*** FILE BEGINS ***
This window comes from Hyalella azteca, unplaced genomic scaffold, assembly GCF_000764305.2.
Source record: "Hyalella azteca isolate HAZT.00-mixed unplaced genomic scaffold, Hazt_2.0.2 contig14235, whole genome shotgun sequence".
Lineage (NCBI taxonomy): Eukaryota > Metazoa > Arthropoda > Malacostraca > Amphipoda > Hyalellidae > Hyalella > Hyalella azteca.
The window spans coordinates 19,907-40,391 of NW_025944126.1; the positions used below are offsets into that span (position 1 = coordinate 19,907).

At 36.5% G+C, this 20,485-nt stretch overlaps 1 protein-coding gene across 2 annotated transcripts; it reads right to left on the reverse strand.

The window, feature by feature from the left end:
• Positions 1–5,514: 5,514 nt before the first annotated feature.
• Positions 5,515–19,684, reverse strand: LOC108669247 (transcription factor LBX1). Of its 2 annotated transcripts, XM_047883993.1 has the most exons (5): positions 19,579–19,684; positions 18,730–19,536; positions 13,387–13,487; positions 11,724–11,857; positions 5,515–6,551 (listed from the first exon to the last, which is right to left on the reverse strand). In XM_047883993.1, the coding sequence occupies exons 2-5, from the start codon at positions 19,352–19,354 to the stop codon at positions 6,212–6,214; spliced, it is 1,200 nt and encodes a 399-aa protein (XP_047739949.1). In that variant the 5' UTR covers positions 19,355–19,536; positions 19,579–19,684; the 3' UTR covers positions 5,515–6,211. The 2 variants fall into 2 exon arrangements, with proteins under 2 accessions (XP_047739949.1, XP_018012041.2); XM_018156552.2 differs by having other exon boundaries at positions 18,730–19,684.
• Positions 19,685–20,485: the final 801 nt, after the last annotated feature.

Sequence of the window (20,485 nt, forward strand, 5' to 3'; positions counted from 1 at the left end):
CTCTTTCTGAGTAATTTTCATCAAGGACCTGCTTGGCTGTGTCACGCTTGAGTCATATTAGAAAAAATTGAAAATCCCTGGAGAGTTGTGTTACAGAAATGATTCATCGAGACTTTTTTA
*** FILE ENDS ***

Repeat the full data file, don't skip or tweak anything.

This window comes from Hyalella azteca, unplaced genomic scaffold, assembly GCF_000764305.2.
Source record: "Hyalella azteca isolate HAZT.00-mixed unplaced genomic scaffold, Hazt_2.0.2 contig14235, whole genome shotgun sequence".
Lineage (NCBI taxonomy): Eukaryota > Metazoa > Arthropoda > Malacostraca > Amphipoda > Hyalellidae > Hyalella > Hyalella azteca.
The window spans coordinates 19,907-40,391 of NW_025944126.1; the positions used below are offsets into that span (position 1 = coordinate 19,907).

At 36.5% G+C, this 20,485-nt stretch overlaps 1 protein-coding gene across 2 annotated transcripts; it reads right to left on the reverse strand.

The window, feature by feature from the left end:
• Positions 1–5,514: 5,514 nt before the first annotated feature.
• Positions 5,515–19,684, reverse strand: LOC108669247 (transcription factor LBX1). Of its 2 annotated transcripts, XM_047883993.1 has the most exons (5): positions 19,579–19,684; positions 18,730–19,536; positions 13,387–13,487; positions 11,724–11,857; positions 5,515–6,551 (listed from the first exon to the last, which is right to left on the reverse strand). In XM_047883993.1, the coding sequence occupies exons 2-5, from the start codon at positions 19,352–19,354 to the stop codon at positions 6,212–6,214; spliced, it is 1,200 nt and encodes a 399-aa protein (XP_047739949.1). In that variant the 5' UTR covers positions 19,355–19,536; positions 19,579–19,684; the 3' UTR covers positions 5,515–6,211. The 2 variants fall into 2 exon arrangements, with proteins under 2 accessions (XP_047739949.1, XP_018012041.2); XM_018156552.2 differs by having other exon boundaries at positions 18,730–19,684.
• Positions 19,685–20,485: the final 801 nt, after the last annotated feature.

Sequence of the window (20,485 nt, forward strand, 5' to 3'; positions counted from 1 at the left end):
CTCTTTCTGAGTAATTTTCATCAAGGACCTGCTTGGCTGTGTCACGCTTGAGTCATATTAGAAAAAATTGAAAATCCCTGGAGAGTTGTGTTACAGAAATGATTCATCGAGACTTTTTTA